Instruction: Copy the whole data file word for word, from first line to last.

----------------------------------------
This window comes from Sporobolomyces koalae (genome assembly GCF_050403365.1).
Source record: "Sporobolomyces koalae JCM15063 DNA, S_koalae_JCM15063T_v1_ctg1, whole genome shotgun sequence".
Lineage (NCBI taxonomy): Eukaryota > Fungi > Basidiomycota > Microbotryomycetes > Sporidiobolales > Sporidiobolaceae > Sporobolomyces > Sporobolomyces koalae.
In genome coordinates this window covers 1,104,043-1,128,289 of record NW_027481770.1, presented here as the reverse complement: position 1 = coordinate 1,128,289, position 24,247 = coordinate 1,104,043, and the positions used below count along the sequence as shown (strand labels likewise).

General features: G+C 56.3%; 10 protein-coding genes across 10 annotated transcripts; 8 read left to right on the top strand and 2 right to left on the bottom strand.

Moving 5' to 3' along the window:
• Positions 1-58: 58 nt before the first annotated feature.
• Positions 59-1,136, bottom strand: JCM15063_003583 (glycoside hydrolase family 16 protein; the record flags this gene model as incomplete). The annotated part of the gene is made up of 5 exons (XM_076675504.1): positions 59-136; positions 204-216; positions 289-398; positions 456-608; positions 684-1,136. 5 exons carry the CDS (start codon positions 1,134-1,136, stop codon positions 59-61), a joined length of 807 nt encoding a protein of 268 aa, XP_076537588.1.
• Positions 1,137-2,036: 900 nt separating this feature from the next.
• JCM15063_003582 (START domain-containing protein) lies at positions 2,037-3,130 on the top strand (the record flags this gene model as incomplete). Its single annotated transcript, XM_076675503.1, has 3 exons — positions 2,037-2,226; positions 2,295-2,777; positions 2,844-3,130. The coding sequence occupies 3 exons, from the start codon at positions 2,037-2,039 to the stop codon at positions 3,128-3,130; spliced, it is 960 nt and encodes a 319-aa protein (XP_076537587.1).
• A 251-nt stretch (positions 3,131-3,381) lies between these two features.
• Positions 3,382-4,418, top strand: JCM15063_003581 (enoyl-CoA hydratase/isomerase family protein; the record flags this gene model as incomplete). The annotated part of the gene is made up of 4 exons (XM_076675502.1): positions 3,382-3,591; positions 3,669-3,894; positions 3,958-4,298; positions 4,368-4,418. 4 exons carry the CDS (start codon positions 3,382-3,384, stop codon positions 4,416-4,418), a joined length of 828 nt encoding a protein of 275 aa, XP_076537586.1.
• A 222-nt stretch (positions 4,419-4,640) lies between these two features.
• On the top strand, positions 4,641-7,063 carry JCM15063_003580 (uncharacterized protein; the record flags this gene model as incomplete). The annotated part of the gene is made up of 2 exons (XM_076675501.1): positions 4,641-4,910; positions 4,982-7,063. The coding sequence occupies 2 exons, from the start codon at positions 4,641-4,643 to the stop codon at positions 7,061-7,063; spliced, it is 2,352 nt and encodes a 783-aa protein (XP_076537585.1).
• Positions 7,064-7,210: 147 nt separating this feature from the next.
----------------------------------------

This window comes from Sporobolomyces koalae (genome assembly GCF_050403365.1).
Source record: "Sporobolomyces koalae JCM15063 DNA, S_koalae_JCM15063T_v1_ctg1, whole genome shotgun sequence".
Lineage (NCBI taxonomy): Eukaryota > Fungi > Basidiomycota > Microbotryomycetes > Sporidiobolales > Sporidiobolaceae > Sporobolomyces > Sporobolomyces koalae.
In genome coordinates this window covers 1,104,043-1,128,289 of record NW_027481770.1, presented here as the reverse complement: position 1 = coordinate 1,128,289, position 24,247 = coordinate 1,104,043, and the positions used below count along the sequence as shown (strand labels likewise).

General features: G+C 56.3%; 10 protein-coding genes across 10 annotated transcripts; 8 read left to right on the top strand and 2 right to left on the bottom strand.

Moving 5' to 3' along the window:
• Positions 1-58: 58 nt before the first annotated feature.
• Positions 59-1,136, bottom strand: JCM15063_003583 (glycoside hydrolase family 16 protein; the record flags this gene model as incomplete). The annotated part of the gene is made up of 5 exons (XM_076675504.1): positions 59-136; positions 204-216; positions 289-398; positions 456-608; positions 684-1,136. 5 exons carry the CDS (start codon positions 1,134-1,136, stop codon positions 59-61), a joined length of 807 nt encoding a protein of 268 aa, XP_076537588.1.
• Positions 1,137-2,036: 900 nt separating this feature from the next.
• JCM15063_003582 (START domain-containing protein) lies at positions 2,037-3,130 on the top strand (the record flags this gene model as incomplete). Its single annotated transcript, XM_076675503.1, has 3 exons — positions 2,037-2,226; positions 2,295-2,777; positions 2,844-3,130. The coding sequence occupies 3 exons, from the start codon at positions 2,037-2,039 to the stop codon at positions 3,128-3,130; spliced, it is 960 nt and encodes a 319-aa protein (XP_076537587.1).
• A 251-nt stretch (positions 3,131-3,381) lies between these two features.
• Positions 3,382-4,418, top strand: JCM15063_003581 (enoyl-CoA hydratase/isomerase family protein; the record flags this gene model as incomplete). The annotated part of the gene is made up of 4 exons (XM_076675502.1): positions 3,382-3,591; positions 3,669-3,894; positions 3,958-4,298; positions 4,368-4,418. 4 exons carry the CDS (start codon positions 3,382-3,384, stop codon positions 4,416-4,418), a joined length of 828 nt encoding a protein of 275 aa, XP_076537586.1.
• A 222-nt stretch (positions 4,419-4,640) lies between these two features.
• On the top strand, positions 4,641-7,063 carry JCM15063_003580 (uncharacterized protein; the record flags this gene model as incomplete). The annotated part of the gene is made up of 2 exons (XM_076675501.1): positions 4,641-4,910; positions 4,982-7,063. The coding sequence occupies 2 exons, from the start codon at positions 4,641-4,643 to the stop codon at positions 7,061-7,063; spliced, it is 2,352 nt and encodes a 783-aa protein (XP_076537585.1).
• Positions 7,064-7,210: 147 nt separating this feature from the next.